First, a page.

From the Scoliosis Tree http://www.erikamaude.com/causes.html

Some people believe in the D. Gary Young theory that suggests Scoliosis is a virus or bacteria that lies dormant or active along the spine. He says that these pathogens then create inflammation, which contorts and disfigures the spinal column. (For this reason, many people who use rods only find later the operation did not help, as the virus was still intact within the spine. This means if the virus activates again, it could take the rods and spinal cord out of alignment together!) As the virus progresses, it creates a greater disturbance to the bone and tissues. After several months or years of suffering from this bacterial-viral invasion, the back wearies from holding the body up and the tense muscles that have suffered from mal-adjusting to the problem, cause the person excruciating pain.

Ok ... the theory seems plausible in light of what science has revealed regarding the chickenpox, herpes, shingles connection over the last century.

What if viral inflammation plays a larger part in IS than we understand? It is factual that NSAID medication brings relief to those with painful IS symptoms. NSAIDs are anti-inflammatories.

Again - I really don't wish to turn the discussion into a Young bashing party - but rather an exploration into a theory that may be plausible (or not), leaving the theorist completely out of the loop. Do studies into this exist either in or outside this country? I would like to know. And if not - I would like to know why not.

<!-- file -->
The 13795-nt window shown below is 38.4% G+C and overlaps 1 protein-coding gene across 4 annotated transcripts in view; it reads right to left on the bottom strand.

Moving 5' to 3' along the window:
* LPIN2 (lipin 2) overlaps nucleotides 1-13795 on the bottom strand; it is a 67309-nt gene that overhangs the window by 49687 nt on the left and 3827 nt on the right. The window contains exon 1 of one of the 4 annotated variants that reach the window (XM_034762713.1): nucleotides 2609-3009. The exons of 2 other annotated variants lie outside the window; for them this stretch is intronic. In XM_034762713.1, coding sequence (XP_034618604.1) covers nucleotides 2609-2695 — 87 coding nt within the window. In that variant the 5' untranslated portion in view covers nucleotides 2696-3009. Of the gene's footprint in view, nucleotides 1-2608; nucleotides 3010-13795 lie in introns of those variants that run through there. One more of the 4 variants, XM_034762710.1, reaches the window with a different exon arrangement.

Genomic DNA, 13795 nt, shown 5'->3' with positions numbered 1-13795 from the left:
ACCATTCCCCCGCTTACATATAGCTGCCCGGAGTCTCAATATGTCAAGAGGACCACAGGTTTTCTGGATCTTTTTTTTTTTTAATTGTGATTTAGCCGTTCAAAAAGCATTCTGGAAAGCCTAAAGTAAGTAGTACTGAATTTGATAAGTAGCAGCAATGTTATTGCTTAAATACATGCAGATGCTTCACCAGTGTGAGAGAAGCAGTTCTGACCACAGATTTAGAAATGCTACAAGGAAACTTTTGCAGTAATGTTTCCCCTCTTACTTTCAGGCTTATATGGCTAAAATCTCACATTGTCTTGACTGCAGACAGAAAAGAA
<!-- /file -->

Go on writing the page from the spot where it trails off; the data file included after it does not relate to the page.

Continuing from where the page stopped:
11-22-2009, 11:13 AM

I don't think Dr. Young is well respected (but I could be wrong) but generally speaking what he is describing sounds like a cousin to Polio which is known to cause Scoliosis.

And that's the funny thing. Now we know that Scoliosis is triggered by dangerously high levels of Osteopontin. (source (http://www.wipo.int/pctdb/en/wo.jsp?WO=2008119170&IA=CA2008000595&DISPLAY=DESC)) High OPN is a risk factor for dozens of other potentially fatal diseases (Osteopontin and the skin: multiple emerging roles in cutaneous biology and pathology (http://www.mdlinx.com/allergy-immunology/news-article.cfm/2843143)) and can be a marker for both infection and inflammation. (Osteopontin Expression Correlates with Clinical Outcome in Patients with Mycobacterial Infection (http://ajp.amjpathol.org/cgi/content/abstract/157/1/37))

We already knew how Polio worked. Inflammation and potentially infection is something that scientists should have focused on from the beginning. How sad that it took 30 or 40 years to get the scientific community back on the right track.